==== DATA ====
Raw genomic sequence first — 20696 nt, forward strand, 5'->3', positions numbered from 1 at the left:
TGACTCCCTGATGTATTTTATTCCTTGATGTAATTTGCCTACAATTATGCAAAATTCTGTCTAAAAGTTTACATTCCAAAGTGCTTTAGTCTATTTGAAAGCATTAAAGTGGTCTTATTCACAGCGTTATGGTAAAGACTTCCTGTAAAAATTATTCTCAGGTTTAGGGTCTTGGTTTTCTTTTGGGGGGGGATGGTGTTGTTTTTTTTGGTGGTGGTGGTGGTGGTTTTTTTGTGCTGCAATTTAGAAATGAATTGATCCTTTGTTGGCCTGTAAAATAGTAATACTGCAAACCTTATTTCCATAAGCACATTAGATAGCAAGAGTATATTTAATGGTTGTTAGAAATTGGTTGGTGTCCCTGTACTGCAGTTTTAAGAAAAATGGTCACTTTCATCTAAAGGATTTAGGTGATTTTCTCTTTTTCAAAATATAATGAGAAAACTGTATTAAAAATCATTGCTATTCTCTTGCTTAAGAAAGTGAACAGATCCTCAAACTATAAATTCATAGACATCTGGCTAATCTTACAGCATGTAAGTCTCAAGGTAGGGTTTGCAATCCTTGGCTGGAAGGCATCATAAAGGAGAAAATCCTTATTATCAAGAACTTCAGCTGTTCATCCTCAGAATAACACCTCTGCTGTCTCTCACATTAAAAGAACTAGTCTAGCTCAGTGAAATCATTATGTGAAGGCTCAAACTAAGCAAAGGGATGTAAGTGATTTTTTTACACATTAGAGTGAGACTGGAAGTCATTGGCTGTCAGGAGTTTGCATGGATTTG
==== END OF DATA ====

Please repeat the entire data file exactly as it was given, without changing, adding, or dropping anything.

Raw genomic sequence first — 20696 nt, forward strand, 5'->3', positions numbered from 1 at the left:
TGACTCCCTGATGTATTTTATTCCTTGATGTAATTTGCCTACAATTATGCAAAATTCTGTCTAAAAGTTTACATTCCAAAGTGCTTTAGTCTATTTGAAAGCATTAAAGTGGTCTTATTCACAGCGTTATGGTAAAGACTTCCTGTAAAAATTATTCTCAGGTTTAGGGTCTTGGTTTTCTTTTGGGGGGGGATGGTGTTGTTTTTTTTGGTGGTGGTGGTGGTGGTTTTTTTGTGCTGCAATTTAGAAATGAATTGATCCTTTGTTGGCCTGTAAAATAGTAATACTGCAAACCTTATTTCCATAAGCACATTAGATAGCAAGAGTATATTTAATGGTTGTTAGAAATTGGTTGGTGTCCCTGTACTGCAGTTTTAAGAAAAATGGTCACTTTCATCTAAAGGATTTAGGTGATTTTCTCTTTTTCAAAATATAATGAGAAAACTGTATTAAAAATCATTGCTATTCTCTTGCTTAAGAAAGTGAACAGATCCTCAAACTATAAATTCATAGACATCTGGCTAATCTTACAGCATGTAAGTCTCAAGGTAGGGTTTGCAATCCTTGGCTGGAAGGCATCATAAAGGAGAAAATCCTTATTATCAAGAACTTCAGCTGTTCATCCTCAGAATAACACCTCTGCTGTCTCTCACATTAAAAGAACTAGTCTAGCTCAGTGAAATCATTATGTGAAGGCTCAAACTAAGCAAAGGGATGTAAGTGATTTTTTTACACATTAGAGTGAGACTGGAAGTCATTGGCTGTCAGGAGTTTGCATGGATTTG